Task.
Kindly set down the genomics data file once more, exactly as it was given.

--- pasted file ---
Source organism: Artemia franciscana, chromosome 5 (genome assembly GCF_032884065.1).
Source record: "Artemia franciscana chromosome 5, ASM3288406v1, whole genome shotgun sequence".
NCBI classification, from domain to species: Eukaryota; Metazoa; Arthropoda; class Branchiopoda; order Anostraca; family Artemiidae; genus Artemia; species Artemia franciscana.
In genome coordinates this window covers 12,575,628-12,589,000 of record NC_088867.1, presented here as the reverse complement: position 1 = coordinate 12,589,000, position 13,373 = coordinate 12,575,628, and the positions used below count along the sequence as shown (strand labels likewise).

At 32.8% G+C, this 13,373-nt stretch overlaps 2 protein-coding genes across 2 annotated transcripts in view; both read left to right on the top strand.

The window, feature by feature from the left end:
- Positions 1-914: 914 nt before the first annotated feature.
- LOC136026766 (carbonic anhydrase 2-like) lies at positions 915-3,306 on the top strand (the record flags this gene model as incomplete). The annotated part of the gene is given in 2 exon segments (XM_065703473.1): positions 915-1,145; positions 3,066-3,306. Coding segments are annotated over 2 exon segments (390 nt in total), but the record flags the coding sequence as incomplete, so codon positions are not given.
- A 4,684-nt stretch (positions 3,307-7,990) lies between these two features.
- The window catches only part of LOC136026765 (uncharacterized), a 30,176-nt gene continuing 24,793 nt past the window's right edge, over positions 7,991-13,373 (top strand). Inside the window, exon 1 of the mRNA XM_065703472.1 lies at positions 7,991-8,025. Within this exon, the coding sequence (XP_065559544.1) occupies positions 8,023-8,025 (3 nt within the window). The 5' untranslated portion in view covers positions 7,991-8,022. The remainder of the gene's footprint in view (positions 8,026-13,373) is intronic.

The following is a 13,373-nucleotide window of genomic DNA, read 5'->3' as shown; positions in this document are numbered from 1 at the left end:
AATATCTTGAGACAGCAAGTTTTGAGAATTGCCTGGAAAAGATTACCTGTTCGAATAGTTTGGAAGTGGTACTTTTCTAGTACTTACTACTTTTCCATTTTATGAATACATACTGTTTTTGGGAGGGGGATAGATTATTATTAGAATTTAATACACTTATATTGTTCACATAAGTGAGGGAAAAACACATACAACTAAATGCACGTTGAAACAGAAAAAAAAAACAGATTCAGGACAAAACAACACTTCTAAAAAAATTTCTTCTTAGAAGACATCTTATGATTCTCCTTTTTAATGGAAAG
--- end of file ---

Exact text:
Source organism: Artemia franciscana, chromosome 5 (genome assembly GCF_032884065.1).
Source record: "Artemia franciscana chromosome 5, ASM3288406v1, whole genome shotgun sequence".
NCBI classification, from domain to species: Eukaryota; Metazoa; Arthropoda; class Branchiopoda; order Anostraca; family Artemiidae; genus Artemia; species Artemia franciscana.
In genome coordinates this window covers 12,575,628-12,589,000 of record NC_088867.1, presented here as the reverse complement: position 1 = coordinate 12,589,000, position 13,373 = coordinate 12,575,628, and the positions used below count along the sequence as shown (strand labels likewise).

At 32.8% G+C, this 13,373-nt stretch overlaps 2 protein-coding genes across 2 annotated transcripts in view; both read left to right on the top strand.

The window, feature by feature from the left end:
- Positions 1-914: 914 nt before the first annotated feature.
- LOC136026766 (carbonic anhydrase 2-like) lies at positions 915-3,306 on the top strand (the record flags this gene model as incomplete). The annotated part of the gene is given in 2 exon segments (XM_065703473.1): positions 915-1,145; positions 3,066-3,306. Coding segments are annotated over 2 exon segments (390 nt in total), but the record flags the coding sequence as incomplete, so codon positions are not given.
- A 4,684-nt stretch (positions 3,307-7,990) lies between these two features.
- The window catches only part of LOC136026765 (uncharacterized), a 30,176-nt gene continuing 24,793 nt past the window's right edge, over positions 7,991-13,373 (top strand). Inside the window, exon 1 of the mRNA XM_065703472.1 lies at positions 7,991-8,025. Within this exon, the coding sequence (XP_065559544.1) occupies positions 8,023-8,025 (3 nt within the window). The 5' untranslated portion in view covers positions 7,991-8,022. The remainder of the gene's footprint in view (positions 8,026-13,373) is intronic.

The following is a 13,373-nucleotide window of genomic DNA, read 5'->3' as shown; positions in this document are numbered from 1 at the left end:
AATATCTTGAGACAGCAAGTTTTGAGAATTGCCTGGAAAAGATTACCTGTTCGAATAGTTTGGAAGTGGTACTTTTCTAGTACTTACTACTTTTCCATTTTATGAATACATACTGTTTTTGGGAGGGGGATAGATTATTATTAGAATTTAATACACTTATATTGTTCACATAAGTGAGGGAAAAACACATACAACTAAATGCACGTTGAAACAGAAAAAAAAAACAGATTCAGGACAAAACAACACTTCTAAAAAAATTTCTTCTTAGAAGACATCTTATGATTCTCCTTTTTAATGGAAAG